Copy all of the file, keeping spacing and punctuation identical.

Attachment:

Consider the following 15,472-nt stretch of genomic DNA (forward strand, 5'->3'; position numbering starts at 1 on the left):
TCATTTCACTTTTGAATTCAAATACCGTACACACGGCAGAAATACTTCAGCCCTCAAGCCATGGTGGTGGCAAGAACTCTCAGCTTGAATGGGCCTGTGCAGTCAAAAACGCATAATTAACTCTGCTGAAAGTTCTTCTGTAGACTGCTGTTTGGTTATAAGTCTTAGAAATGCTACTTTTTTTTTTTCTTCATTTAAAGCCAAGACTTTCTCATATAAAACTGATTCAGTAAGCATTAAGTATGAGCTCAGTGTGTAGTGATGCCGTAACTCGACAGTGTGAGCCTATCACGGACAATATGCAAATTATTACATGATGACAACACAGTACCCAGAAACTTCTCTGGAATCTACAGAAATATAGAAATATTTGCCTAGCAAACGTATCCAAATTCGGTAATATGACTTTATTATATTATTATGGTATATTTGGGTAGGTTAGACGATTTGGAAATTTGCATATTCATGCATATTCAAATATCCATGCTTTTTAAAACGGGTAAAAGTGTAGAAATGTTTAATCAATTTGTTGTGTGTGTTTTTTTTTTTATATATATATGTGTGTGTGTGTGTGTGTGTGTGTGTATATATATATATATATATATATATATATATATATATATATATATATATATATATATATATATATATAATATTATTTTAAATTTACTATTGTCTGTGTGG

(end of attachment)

Consider the following 15,472-nt stretch of genomic DNA (forward strand, 5'->3'; position numbering starts at 1 on the left):
TCATTTCACTTTTGAATTCAAATACCGTACACACGGCAGAAATACTTCAGCCCTCAAGCCATGGTGGTGGCAAGAACTCTCAGCTTGAATGGGCCTGTGCAGTCAAAAACGCATAATTAACTCTGCTGAAAGTTCTTCTGTAGACTGCTGTTTGGTTATAAGTCTTAGAAATGCTACTTTTTTTTTTTCTTCATTTAAAGCCAAGACTTTCTCATATAAAACTGATTCAGTAAGCATTAAGTATGAGCTCAGTGTGTAGTGATGCCGTAACTCGACAGTGTGAGCCTATCACGGACAATATGCAAATTATTACATGATGACAACACAGTACCCAGAAACTTCTCTGGAATCTACAGAAATATAGAAATATTTGCCTAGCAAACGTATCCAAATTCGGTAATATGACTTTATTATATTATTATGGTATATTTGGGTAGGTTAGACGATTTGGAAATTTGCATATTCATGCATATTCAAATATCCATGCTTTTTAAAACGGGTAAAAGTGTAGAAATGTTTAATCAATTTGTTGTGTGTGTTTTTTTTTTTATATATATATGTGTGTGTGTGTGTGTGTGTGTGTGTATATATATATATATATATATATATATATATATATATATATATATATATATATATATATATATATATAATATTATTTTAAATTTACTATTGTCTGTGTGG